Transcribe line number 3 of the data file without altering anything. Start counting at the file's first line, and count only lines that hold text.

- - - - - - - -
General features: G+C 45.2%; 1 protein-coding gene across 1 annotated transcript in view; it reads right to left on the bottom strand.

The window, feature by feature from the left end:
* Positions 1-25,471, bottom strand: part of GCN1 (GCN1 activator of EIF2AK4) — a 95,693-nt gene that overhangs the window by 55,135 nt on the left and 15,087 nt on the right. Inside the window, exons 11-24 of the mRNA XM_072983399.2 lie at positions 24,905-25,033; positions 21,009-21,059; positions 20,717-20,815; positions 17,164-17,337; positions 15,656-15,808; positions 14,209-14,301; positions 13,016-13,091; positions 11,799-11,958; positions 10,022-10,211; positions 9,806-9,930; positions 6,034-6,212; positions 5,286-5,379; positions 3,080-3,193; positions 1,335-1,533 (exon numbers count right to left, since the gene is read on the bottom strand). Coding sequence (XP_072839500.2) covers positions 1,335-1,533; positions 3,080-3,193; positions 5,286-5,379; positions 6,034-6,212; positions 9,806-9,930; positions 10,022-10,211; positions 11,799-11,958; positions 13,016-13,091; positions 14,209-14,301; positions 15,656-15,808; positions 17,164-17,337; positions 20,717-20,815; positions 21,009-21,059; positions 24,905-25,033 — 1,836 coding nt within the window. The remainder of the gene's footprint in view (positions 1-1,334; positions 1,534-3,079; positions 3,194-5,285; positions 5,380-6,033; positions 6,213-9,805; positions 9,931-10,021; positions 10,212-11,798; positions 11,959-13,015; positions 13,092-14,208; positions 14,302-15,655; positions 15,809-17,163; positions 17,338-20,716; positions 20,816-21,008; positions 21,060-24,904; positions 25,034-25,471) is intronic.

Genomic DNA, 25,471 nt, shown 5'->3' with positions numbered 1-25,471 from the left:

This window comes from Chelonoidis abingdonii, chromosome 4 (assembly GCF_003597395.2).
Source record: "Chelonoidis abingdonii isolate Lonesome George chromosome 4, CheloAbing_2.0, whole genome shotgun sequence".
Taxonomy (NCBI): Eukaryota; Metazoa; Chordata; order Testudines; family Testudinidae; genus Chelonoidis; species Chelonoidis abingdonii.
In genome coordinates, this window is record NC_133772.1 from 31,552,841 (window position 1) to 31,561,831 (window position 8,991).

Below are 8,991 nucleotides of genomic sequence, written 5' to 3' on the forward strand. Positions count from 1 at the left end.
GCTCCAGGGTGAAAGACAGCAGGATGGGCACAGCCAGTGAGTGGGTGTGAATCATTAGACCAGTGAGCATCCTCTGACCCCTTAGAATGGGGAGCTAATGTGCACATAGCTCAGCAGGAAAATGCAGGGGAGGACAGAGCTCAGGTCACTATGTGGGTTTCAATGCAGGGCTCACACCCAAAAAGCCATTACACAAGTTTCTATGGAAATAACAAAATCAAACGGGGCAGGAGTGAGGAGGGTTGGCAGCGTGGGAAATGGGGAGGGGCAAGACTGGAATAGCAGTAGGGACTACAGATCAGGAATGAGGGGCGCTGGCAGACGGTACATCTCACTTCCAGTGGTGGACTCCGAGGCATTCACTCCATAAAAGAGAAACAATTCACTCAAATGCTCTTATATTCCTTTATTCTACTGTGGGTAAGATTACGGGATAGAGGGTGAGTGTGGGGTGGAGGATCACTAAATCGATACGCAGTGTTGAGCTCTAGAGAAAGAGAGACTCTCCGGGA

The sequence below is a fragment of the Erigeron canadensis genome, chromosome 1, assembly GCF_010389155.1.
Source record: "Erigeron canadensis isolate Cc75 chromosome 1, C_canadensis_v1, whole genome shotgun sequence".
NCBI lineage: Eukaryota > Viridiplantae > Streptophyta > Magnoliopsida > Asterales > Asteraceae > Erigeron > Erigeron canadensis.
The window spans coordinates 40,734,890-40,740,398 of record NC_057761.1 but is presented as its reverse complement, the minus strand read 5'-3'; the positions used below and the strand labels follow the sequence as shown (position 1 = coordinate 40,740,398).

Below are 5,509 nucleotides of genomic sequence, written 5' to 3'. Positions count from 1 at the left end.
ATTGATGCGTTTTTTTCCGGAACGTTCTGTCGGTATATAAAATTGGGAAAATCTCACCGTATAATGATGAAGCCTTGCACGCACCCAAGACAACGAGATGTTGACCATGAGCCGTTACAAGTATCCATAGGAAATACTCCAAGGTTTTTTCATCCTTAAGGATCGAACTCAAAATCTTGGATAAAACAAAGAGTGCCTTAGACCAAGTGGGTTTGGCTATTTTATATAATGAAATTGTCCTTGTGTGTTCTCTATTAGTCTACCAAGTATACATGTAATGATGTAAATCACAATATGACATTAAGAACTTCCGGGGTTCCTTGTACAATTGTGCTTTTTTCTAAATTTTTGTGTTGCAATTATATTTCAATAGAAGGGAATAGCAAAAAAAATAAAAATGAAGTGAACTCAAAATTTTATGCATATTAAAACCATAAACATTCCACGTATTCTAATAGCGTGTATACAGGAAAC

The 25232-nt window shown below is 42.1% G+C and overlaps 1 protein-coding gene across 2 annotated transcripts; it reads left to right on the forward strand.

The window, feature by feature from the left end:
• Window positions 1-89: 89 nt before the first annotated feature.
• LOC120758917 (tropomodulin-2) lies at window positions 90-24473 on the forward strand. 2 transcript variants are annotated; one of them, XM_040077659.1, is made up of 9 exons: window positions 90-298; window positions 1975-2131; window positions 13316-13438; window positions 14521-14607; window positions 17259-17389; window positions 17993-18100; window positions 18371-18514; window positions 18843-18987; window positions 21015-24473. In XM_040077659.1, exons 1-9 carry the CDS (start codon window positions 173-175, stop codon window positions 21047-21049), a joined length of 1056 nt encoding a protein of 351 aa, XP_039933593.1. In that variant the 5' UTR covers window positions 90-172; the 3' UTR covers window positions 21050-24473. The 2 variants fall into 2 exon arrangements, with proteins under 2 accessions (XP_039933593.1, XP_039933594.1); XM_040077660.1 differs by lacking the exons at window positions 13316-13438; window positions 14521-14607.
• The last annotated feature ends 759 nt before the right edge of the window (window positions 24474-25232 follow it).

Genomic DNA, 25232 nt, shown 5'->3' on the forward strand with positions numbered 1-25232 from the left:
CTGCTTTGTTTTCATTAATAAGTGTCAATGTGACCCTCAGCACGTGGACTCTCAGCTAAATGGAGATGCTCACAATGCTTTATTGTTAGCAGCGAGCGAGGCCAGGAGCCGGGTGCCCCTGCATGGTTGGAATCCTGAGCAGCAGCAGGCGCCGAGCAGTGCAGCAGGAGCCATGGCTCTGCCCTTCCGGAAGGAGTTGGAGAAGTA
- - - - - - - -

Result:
* Positions 1-25,471, bottom strand: part of GCN1 (GCN1 activator of EIF2AK4) — a 95,693-nt gene that overhangs the window by 55,135 nt on the left and 15,087 nt on the right. Inside the window, exons 11-24 of the mRNA XM_072983399.2 lie at positions 24,905-25,033; positions 21,009-21,059; positions 20,717-20,815; positions 17,164-17,337; positions 15,656-15,808; positions 14,209-14,301; positions 13,016-13,091; positions 11,799-11,958; positions 10,022-10,211; positions 9,806-9,930; positions 6,034-6,212; positions 5,286-5,379; positions 3,080-3,193; positions 1,335-1,533 (exon numbers count right to left, since the gene is read on the bottom strand). Coding sequence (XP_072839500.2) covers positions 1,335-1,533; positions 3,080-3,193; positions 5,286-5,379; positions 6,034-6,212; positions 9,806-9,930; positions 10,022-10,211; positions 11,799-11,958; positions 13,016-13,091; positions 14,209-14,301; positions 15,656-15,808; positions 17,164-17,337; positions 20,717-20,815; positions 21,009-21,059; positions 24,905-25,033 — 1,836 coding nt within the window. The remainder of the gene's footprint in view (positions 1-1,334; positions 1,534-3,079; positions 3,194-5,285; positions 5,380-6,033; positions 6,213-9,805; positions 9,931-10,021; positions 10,212-11,798; positions 11,959-13,015; positions 13,092-14,208; positions 14,302-15,655; positions 15,809-17,163; positions 17,338-20,716; positions 20,816-21,008; positions 21,060-24,904; positions 25,034-25,471) is intronic.